Some of the ideas discussed in this blog are published in my new book called "The Stonehenge Bluestones" -- due for publication on June 1st 2018. After that, it will be available by post and through good bookshops everywhere. Bad bookshops might not have it....
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Sunday, 13 November 2011

Calving embayments

This is an extraordinary high-definition photo from Svalbard, showing a number of glacier snouts close together at the head of a coastal embayment -- and a number of amazing calving embayments in the glacier snouts.  These are very unusual features, especially since they penetrate far inland from the snout positions.  Look especially at the top left quadrant of the photo.  This means that the water must be very shallow here, with large parts of the glacier snouts grounded, and calving only possible in the centre of the rock basins cut by the ice.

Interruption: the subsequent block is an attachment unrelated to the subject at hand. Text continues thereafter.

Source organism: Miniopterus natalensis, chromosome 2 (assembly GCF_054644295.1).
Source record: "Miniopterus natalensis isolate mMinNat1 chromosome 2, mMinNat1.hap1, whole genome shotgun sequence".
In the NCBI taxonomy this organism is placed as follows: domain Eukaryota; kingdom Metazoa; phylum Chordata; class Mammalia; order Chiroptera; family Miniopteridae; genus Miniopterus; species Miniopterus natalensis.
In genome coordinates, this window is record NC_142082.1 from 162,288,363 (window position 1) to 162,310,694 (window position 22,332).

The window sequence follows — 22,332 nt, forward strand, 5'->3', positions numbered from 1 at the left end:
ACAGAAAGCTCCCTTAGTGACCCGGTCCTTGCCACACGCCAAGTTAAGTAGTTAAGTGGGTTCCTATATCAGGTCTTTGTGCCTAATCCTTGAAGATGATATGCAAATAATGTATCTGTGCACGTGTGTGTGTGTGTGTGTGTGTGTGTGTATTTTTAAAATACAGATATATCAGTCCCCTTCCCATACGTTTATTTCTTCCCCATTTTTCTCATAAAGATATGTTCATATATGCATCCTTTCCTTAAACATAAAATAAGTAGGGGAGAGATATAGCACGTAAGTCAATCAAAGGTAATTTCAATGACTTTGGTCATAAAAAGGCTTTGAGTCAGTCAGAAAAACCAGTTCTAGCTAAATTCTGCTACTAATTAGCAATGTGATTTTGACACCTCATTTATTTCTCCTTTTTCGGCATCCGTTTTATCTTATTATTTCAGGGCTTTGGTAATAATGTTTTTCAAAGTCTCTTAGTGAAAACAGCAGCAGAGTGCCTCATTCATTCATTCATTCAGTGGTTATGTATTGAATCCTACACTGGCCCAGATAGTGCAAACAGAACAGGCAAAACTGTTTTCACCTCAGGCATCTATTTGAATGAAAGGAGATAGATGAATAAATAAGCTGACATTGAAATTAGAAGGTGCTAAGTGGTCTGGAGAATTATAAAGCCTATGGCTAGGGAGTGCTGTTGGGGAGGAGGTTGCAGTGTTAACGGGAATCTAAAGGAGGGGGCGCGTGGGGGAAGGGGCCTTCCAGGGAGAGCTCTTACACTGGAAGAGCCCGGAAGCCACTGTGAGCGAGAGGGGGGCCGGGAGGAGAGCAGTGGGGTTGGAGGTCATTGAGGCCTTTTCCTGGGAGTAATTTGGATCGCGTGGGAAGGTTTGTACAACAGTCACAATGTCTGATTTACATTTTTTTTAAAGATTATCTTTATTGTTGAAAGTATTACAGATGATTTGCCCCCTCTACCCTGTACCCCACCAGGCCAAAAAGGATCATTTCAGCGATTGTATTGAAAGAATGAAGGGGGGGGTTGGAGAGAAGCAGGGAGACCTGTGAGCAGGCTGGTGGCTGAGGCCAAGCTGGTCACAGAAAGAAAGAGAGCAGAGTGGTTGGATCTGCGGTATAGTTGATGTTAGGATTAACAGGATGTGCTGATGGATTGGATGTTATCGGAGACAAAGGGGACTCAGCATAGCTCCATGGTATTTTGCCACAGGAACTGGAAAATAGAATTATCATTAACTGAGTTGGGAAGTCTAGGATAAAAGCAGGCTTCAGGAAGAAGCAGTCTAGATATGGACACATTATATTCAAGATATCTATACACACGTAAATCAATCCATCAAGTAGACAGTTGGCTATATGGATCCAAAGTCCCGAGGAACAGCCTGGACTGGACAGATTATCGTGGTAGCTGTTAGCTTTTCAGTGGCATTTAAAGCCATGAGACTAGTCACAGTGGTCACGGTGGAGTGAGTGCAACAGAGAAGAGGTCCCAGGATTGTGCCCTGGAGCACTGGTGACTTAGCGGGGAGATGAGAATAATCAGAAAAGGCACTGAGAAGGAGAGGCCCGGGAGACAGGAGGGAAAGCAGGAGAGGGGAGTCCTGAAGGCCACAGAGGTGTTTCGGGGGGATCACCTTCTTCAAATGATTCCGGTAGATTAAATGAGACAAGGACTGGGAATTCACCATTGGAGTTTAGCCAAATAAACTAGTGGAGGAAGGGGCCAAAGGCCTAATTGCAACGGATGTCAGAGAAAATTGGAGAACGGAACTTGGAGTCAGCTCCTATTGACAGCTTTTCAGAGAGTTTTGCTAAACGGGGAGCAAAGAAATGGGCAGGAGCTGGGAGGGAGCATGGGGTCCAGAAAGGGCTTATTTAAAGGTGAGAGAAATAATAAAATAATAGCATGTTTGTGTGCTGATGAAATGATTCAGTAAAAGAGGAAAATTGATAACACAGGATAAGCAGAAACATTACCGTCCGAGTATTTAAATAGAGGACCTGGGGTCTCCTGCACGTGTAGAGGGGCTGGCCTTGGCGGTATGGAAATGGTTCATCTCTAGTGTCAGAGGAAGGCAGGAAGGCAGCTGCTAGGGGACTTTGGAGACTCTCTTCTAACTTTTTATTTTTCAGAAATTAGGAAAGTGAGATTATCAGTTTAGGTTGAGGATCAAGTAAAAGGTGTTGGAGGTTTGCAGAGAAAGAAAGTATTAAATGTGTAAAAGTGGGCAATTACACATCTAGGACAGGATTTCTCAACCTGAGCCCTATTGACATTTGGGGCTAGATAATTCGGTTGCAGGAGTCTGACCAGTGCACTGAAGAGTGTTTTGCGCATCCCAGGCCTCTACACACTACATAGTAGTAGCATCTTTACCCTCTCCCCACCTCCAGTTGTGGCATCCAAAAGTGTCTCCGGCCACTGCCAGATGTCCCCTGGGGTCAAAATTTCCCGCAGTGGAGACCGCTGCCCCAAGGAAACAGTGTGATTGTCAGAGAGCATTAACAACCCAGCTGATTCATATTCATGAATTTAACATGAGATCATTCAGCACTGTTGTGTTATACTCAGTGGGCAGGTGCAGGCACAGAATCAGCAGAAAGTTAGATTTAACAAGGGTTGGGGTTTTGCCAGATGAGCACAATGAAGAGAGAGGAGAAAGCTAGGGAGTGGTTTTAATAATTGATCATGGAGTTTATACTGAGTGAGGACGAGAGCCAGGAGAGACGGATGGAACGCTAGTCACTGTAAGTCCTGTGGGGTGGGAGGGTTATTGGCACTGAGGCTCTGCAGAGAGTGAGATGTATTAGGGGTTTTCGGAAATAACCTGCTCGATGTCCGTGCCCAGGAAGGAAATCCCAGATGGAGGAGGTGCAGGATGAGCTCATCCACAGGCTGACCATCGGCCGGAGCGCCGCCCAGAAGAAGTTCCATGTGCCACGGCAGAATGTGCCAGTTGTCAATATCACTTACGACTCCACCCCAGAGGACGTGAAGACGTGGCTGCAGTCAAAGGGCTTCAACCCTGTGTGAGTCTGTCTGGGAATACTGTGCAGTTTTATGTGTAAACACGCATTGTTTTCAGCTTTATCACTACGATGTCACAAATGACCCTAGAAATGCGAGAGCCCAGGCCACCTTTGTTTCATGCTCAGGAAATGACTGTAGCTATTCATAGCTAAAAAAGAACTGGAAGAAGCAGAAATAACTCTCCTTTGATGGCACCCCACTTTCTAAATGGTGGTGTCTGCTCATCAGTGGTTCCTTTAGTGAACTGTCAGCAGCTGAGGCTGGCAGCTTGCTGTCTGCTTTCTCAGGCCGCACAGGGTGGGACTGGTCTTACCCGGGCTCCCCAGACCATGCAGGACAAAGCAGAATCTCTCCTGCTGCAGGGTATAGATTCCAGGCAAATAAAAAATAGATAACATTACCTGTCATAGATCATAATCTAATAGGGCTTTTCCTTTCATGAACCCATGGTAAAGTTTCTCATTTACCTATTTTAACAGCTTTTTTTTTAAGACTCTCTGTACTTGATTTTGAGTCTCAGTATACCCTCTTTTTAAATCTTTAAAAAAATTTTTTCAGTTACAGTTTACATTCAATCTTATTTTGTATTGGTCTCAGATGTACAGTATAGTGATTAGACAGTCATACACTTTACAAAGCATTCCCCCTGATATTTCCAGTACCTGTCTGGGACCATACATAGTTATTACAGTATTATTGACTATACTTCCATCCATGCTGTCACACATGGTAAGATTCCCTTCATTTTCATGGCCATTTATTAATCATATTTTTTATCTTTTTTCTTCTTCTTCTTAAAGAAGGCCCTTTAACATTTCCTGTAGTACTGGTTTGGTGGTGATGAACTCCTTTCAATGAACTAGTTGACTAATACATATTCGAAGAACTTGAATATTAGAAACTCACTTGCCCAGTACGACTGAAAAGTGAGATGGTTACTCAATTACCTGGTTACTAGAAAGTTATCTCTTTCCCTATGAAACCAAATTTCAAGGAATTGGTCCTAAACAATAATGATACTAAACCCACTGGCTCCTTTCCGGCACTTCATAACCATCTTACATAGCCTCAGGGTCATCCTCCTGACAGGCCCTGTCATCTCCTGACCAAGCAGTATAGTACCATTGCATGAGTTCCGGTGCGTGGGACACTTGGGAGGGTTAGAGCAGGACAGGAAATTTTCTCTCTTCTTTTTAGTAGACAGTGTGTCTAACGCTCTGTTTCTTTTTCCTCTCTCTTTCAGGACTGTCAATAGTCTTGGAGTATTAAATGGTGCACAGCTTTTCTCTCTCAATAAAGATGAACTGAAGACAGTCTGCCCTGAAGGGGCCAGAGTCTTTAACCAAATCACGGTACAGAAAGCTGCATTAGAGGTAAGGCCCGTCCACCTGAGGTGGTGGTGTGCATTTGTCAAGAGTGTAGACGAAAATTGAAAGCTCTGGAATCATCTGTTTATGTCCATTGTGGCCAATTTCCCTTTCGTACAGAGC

The other fascinating thing (which you can see if you click and enlarge the image) is just how superficial the morainic debris is -- look carefully at the ice cliffs on each snout, and you will see clean ice beneath the dirty surface ice.  This attests to the fact that most of the material in the medial and lateral moraines has come down onto the ice surface from the valley sides as a result of frost shattering, slope collapse and gravity working together.

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